Working in rats, the researchers found that production of a specific protein called hamartin allowed the cells to survive being starved of oxygen and glucose, as would happen after a stroke.

They showed that the neurons die in the other part of the hippocampus because of a lack of the hamartin response.

The team was then able to show that stimulating production of hamartin offered greater protection for the neurons.

Professor Buchan says: 'This is causally related to cell survival. If we block hamartin, the neurons die when blood flow is stopped. If we put hamartin back, the cells survive once more.'

Finally, the researchers were able to identify the biological pathway through which hamartin acts to enable the nerve cells to cope with damage when starved of energy and oxygen.

The group points out that knowing the natural biological mechanism that leads to neuroprotection opens up the possibility of developing drugs that mimic hamartin's effect.




Professor Buchan says: 'There is a great deal of work ahead if this is to be translated into the clinic, but we now have a neuroprotective strategy for the first time. Our next steps will be to see if we can find small molecule drug candidates that mimic what hamartin does and keep brain cells alive.

'While we are focusing on stroke, neuroprotective drugs may also be of interest in other conditions that see early death of brain cells including Alzheimer's and motor neuron disease,' he suggests.

brain

Source: FNA

Is Itai Dzamara eyeing the US Green Card?

Yes
20.37%
No
73.83%
Not sure
5.79%
535

Comments

News Updates

Email:

Latest News

Ncube blame failure to 'operationalize' Electoral Act for rigged 2013 ...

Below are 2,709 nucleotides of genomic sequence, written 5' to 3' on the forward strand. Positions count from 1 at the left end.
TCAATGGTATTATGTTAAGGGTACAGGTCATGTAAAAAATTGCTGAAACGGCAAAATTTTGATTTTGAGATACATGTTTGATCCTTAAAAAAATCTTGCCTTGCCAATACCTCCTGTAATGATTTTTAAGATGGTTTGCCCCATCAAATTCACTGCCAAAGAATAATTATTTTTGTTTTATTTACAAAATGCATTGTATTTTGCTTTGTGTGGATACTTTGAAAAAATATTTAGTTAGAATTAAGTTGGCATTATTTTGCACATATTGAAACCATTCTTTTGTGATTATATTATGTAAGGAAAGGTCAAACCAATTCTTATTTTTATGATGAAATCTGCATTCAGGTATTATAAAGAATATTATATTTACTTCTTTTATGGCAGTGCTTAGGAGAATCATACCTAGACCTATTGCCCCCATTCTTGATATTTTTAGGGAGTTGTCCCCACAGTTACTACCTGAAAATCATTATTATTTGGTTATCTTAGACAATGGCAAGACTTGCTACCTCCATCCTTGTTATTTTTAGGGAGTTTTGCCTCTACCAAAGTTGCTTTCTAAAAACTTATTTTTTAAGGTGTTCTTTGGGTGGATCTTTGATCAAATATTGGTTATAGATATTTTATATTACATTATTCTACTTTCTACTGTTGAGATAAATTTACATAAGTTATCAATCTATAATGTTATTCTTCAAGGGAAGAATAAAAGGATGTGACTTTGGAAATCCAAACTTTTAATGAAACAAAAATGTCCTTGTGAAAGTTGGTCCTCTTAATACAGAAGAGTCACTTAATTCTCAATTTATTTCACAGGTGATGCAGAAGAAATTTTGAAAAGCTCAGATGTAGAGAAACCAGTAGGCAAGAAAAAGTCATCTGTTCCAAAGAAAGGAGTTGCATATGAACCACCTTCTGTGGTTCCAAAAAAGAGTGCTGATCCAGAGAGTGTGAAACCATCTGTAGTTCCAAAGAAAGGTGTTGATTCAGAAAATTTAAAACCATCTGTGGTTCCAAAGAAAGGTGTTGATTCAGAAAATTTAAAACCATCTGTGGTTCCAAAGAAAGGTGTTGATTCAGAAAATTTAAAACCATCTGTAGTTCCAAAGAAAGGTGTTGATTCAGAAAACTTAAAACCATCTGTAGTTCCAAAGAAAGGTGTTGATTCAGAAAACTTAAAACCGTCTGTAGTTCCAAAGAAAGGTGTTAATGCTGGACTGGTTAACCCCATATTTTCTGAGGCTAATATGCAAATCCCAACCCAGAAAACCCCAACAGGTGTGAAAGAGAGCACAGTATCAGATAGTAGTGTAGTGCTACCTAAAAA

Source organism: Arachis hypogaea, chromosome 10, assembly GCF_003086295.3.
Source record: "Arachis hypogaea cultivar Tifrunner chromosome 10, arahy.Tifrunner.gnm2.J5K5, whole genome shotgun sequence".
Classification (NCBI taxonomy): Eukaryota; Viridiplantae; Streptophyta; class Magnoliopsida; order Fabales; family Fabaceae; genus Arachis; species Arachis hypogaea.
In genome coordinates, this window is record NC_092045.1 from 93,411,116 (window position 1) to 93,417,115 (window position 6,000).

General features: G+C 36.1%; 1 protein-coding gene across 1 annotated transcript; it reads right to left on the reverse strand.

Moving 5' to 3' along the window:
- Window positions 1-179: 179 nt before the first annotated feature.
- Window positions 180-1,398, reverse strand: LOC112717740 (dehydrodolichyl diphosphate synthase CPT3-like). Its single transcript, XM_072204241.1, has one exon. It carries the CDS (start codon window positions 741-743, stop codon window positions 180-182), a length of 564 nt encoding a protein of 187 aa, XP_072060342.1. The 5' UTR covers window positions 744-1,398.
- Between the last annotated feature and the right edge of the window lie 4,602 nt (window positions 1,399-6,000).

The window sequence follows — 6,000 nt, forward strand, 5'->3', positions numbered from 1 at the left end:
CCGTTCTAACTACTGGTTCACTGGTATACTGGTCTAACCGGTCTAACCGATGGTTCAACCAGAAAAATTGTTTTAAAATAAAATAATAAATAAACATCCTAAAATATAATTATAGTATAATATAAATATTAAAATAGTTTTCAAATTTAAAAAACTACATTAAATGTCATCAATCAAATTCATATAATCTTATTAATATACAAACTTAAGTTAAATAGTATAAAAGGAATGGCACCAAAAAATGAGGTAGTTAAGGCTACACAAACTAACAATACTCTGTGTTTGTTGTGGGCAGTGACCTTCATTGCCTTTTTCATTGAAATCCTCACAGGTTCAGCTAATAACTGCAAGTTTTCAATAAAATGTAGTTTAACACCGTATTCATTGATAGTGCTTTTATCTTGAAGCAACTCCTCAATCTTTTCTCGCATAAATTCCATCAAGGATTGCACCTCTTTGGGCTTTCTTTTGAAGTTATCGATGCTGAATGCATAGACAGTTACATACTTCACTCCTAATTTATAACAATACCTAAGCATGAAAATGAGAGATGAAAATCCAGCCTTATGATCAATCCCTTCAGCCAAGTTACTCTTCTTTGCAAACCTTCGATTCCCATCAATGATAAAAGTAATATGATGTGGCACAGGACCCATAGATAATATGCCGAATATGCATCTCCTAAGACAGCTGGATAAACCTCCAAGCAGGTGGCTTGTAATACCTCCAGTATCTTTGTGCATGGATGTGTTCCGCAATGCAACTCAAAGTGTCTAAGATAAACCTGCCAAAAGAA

by Wilbert Mukori | 22 May 2015 | 1138 Views

NetOne to launch 5G network - MOBILE network provider, NetOne will lau...

by Staff reporter | 22 May 2015 | 2004 Views

Gugurahundi devoured my bi-ethnic background - Pt 1 - My name is Mandl...

by Nomazulu Thata: taken from eBook 'Sweetmother' | 22 May 2015 | 2721 Views

Soldier bashes motorist for refusing him a lift - A soldier based in M...

by Staff reporter | 22 May 2015 | 3080 Views

Kasukuwere is gay and power hungry - Video - Temba Mliswa yesterday re...

by Staff reporter | 22 May 2015 | 3237 Views

Elections: When Non - Participation is Important - Welshman Ncube on ...

by Welshman Ncube | 22 May 2015 | 1399 Views

'F*****', Jonathan Moyo loses it on Twitter

by Staff Reporter | 22 May 2015 | 5108 Views

Man with huge manhood infuriates sex workers by using it on goats - A ...

by Staff Reporter | 22 May 2015 | 7818 Views

Prophet fatally stabs a soldier - A 28-YEAR-OLD man who claimed to be ...

by Staff reporter | 22 May 2015 | 2828 Views

Zanu-PF expels more heavyweights - The Zanu-PF politburo has expelled ...

by Staff reporter | 22 May 2015 | 4107 Views

Pregnant wife torments hubby, issues death threats